Cherry is a lightweight Requiem for a Dream with Avengers’ production values
Film by Jorge Ignacio Castillo
Say you direct the biggest movie in the world, a commercial success that manages to tie up over a dozen storylines in an emotionally satisfactory way. What do you do next?
For Avengers: Endgame directors Joe and Anthony Russo, the answer is a “gritty” tale of addiction told David Copperfield-style.
Cherry is the most bizarre film to open this year. While it hits all the traditional addiction movie beats, the Russos’ foray into drama takes the wrong turn at every intersection. Without anybody to keep them in check, the Marvel Cinematic Universe architects indulge their worst instincts.
Clocking over 140 minutes, Cherry goes for larger-than-life even though the story doesn’t support such ambition. The film unfolds in chapters because the Russos really think of themselves as modern-day Charles Dickens(es). Even for a movie based on a book — by Nico Walker, loosely based on his own experiences — Cherry is excessively structured.
The blatantly miscast Tom Holland is the titular Cherry, an average kid who feels things too deeply, to put it charitably. When his girlfriend Emily (Ciara Bravo) announces she’s skipping town to study abroad (Montreal, of all places), Cherry joins the army out of spite. Emily changes her mind, but there’s no backsies with Uncle Sam.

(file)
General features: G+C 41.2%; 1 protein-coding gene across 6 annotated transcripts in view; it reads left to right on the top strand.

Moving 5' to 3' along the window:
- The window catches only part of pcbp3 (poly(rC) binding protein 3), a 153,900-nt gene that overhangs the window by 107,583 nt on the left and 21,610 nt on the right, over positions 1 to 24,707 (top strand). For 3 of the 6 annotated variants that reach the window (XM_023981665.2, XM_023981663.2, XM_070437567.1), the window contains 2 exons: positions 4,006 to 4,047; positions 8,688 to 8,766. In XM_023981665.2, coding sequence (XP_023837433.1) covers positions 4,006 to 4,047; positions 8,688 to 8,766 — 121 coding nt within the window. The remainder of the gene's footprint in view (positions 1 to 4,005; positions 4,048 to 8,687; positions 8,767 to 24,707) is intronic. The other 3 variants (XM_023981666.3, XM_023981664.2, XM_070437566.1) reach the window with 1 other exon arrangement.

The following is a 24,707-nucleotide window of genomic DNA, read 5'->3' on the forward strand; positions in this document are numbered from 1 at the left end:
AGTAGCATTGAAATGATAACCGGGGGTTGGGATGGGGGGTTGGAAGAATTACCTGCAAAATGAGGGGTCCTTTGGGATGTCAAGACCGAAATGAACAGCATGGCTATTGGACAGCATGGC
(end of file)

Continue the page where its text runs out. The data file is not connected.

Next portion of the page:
Cherry is soon deployed to Afghanistan, far from Emily, whom he marries before deploying. In a normal movie, there would be a shot-on-the-cheap event whose sole existence is to trigger the main character’s PTSD. Here is a full-blown, harrowing action sequence that wouldn’t be out of place in the Marvel-verse (if it were R-rated).
Unable to shake the war-is-hell trope, Cherry starts self-medicating with opioids and heroin. Unforgivably, he drags Emily into the throes of addiction. In order to pay for drugs, the vet starts robbing banks, although in that gentlemanly way movies depict when they don’t want you to turn on their hero.
The movie stops short of becoming misery porn, but only because the Russos know there are things nobody wants to see Tom Holland do.
Holland does his darndest to sell the role (when properly cast he has real screen presence), but the character doesn’t have much depth beyond low self-esteem. All of Cherry’s traits seem skin deep, unforgivable when you have almost two and a half hours to give your character substance.
Having the money to hire any below-the-line talent in existence means the movie looks like a new penny (cinematography by Newton Thomas Siegel) and sounds like an epic (score by Henry Jackman). This unfortunately means an outcome too polished to pass for a stark portrayal of suburbia’s ugly underbelly.
The best I can say about Cherry is that it’s critical of the military. In these days when the armed forces are treated with over-the-top reverence, even in Canada, this movie dares to suggest people unworthy of wielding power can often be found in positions of authority.
Whenever it’s not taking itself too seriously Cherry has some dark chuckles (when Midsommar’s Jack Reynor shows up midway through, it’s like a shot in the arm, pardon the pun). But overall? The effort seems pointless beyond honing the Russos’ directing skills.